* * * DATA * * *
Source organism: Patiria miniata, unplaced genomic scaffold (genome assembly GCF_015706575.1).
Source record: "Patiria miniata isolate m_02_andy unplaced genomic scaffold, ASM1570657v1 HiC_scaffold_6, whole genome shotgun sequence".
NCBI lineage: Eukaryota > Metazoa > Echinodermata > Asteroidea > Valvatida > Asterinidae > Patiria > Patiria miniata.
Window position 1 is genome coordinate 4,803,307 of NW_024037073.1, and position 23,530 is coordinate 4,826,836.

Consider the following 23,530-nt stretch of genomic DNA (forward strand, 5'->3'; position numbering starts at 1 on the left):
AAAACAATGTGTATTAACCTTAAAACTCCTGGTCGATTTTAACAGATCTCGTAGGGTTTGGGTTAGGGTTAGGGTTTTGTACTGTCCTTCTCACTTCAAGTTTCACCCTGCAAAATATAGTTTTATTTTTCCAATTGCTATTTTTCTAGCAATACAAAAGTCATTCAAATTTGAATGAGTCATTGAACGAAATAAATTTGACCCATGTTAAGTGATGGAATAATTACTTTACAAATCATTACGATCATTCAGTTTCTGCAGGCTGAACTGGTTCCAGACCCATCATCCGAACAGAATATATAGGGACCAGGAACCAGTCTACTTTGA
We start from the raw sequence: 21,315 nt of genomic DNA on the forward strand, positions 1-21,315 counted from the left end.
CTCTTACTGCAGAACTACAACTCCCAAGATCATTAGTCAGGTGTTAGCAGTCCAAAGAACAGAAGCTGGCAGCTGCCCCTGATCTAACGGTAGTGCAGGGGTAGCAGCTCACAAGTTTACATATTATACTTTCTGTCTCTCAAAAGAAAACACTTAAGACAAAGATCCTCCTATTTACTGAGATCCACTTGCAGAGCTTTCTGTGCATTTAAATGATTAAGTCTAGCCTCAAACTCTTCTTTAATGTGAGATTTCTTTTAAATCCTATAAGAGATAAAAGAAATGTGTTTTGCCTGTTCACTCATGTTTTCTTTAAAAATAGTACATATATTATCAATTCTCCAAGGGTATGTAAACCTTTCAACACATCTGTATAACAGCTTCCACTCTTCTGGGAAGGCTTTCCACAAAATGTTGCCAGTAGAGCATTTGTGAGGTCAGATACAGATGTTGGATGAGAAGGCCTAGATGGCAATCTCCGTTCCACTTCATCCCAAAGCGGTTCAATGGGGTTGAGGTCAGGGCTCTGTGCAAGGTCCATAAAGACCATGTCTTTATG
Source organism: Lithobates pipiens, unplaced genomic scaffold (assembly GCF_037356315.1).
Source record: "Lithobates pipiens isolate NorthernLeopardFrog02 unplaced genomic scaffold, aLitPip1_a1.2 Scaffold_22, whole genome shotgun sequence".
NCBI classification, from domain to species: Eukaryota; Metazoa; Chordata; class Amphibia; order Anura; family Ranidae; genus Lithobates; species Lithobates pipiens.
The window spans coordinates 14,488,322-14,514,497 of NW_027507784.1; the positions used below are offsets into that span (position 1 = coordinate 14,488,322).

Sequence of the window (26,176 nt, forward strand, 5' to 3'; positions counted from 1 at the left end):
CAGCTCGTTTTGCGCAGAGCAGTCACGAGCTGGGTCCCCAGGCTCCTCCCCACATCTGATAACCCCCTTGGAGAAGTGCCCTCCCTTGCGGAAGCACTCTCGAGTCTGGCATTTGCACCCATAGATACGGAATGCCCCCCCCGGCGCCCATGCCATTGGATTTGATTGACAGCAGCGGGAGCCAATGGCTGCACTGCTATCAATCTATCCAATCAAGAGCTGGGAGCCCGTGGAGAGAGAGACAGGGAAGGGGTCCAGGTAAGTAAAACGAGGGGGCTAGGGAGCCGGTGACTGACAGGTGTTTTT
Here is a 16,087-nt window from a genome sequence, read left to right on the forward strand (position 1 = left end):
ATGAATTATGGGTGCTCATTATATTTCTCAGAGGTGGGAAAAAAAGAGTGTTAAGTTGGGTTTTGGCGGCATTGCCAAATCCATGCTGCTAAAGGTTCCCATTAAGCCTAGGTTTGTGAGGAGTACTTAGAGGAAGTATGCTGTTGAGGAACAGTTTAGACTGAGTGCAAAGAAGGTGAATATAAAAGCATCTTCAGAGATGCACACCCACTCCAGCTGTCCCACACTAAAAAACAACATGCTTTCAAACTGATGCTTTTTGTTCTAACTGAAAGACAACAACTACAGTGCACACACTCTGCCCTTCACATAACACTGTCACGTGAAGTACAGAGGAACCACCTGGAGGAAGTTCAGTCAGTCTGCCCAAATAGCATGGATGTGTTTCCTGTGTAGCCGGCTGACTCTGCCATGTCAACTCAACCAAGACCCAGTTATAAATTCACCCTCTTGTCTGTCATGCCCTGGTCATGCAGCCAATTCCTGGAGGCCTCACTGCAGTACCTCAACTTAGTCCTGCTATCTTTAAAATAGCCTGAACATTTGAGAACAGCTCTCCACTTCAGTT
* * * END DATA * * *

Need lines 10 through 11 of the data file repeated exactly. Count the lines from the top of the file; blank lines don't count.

Source record: "Lithobates pipiens isolate NorthernLeopardFrog02 unplaced genomic scaffold, aLitPip1_a1.2 Scaffold_22, whole genome shotgun sequence".
NCBI classification, from domain to species: Eukaryota; Metazoa; Chordata; class Amphibia; order Anura; family Ranidae; genus Lithobates; species Lithobates pipiens.